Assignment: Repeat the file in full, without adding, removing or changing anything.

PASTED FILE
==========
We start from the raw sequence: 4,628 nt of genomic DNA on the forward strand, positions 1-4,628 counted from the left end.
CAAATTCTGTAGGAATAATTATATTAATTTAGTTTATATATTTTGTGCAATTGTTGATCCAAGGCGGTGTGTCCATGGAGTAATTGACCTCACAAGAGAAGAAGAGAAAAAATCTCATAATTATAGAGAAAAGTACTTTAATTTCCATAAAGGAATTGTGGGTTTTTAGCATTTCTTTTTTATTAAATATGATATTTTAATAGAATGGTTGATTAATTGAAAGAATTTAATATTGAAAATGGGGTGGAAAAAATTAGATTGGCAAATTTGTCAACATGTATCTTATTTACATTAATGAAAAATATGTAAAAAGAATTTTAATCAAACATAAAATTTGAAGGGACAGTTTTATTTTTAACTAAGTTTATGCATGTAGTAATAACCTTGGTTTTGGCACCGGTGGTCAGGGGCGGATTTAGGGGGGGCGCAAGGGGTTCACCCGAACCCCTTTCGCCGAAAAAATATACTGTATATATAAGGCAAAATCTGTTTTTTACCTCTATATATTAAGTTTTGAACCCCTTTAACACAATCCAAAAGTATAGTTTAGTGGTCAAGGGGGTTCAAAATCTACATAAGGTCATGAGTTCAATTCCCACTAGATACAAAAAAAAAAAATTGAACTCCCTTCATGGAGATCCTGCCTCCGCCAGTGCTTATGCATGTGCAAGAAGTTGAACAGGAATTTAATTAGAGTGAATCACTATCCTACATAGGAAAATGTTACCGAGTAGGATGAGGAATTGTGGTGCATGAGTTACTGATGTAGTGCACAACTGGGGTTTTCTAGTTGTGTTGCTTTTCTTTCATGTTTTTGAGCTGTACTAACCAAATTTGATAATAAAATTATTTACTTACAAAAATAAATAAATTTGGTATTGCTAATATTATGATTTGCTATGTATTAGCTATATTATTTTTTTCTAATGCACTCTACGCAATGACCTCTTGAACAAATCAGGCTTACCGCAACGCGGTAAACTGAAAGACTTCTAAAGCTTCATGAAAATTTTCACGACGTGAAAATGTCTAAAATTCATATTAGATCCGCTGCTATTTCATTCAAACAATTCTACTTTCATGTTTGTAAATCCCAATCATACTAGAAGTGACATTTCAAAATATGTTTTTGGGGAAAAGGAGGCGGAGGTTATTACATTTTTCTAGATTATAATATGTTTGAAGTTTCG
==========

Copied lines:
We start from the raw sequence: 4,628 nt of genomic DNA on the forward strand, positions 1-4,628 counted from the left end.
CAAATTCTGTAGGAATAATTATATTAATTTAGTTTATATATTTTGTGCAATTGTTGATCCAAGGCGGTGTGTCCATGGAGTAATTGACCTCACAAGAGAAGAAGAGAAAAAATCTCATAATTATAGAGAAAAGTACTTTAATTTCCATAAAGGAATTGTGGGTTTTTAGCATTTCTTTTTTATTAAATATGATATTTTAATAGAATGGTTGATTAATTGAAAGAATTTAATATTGAAAATGGGGTGGAAAAAATTAGATTGGCAAATTTGTCAACATGTATCTTATTTACATTAATGAAAAATATGTAAAAAGAATTTTAATCAAACATAAAATTTGAAGGGACAGTTTTATTTTTAACTAAGTTTATGCATGTAGTAATAACCTTGGTTTTGGCACCGGTGGTCAGGGGCGGATTTAGGGGGGGCGCAAGGGGTTCACCCGAACCCCTTTCGCCGAAAAAATATACTGTATATATAAGGCAAAATCTGTTTTTTACCTCTATATATTAAGTTTTGAACCCCTTTAACACAATCCAAAAGTATAGTTTAGTGGTCAAGGGGGTTCAAAATCTACATAAGGTCATGAGTTCAATTCCCACTAGATACAAAAAAAAAAAATTGAACTCCCTTCATGGAGATCCTGCCTCCGCCAGTGCTTATGCATGTGCAAGAAGTTGAACAGGAATTTAATTAGAGTGAATCACTATCCTACATAGGAAAATGTTACCGAGTAGGATGAGGAATTGTGGTGCATGAGTTACTGATGTAGTGCACAACTGGGGTTTTCTAGTTGTGTTGCTTTTCTTTCATGTTTTTGAGCTGTACTAACCAAATTTGATAATAAAATTATTTACTTACAAAAATAAATAAATTTGGTATTGCTAATATTATGATTTGCTATGTATTAGCTATATTATTTTTTTCTAATGCACTCTACGCAATGACCTCTTGAACAAATCAGGCTTACCGCAACGCGGTAAACTGAAAGACTTCTAAAGCTTCATGAAAATTTTCACGACGTGAAAATGTCTAAAATTCATATTAGATCCGCTGCTATTTCATTCAAACAATTCTACTTTCATGTTTGTAAATCCCAATCATACTAGAAGTGACATTTCAAAATATGTTTTTGGGGAAAAGGAGGCGGAGGTTATTACATTTTTCTAGATTATAATATGTTTGAAGTTTCG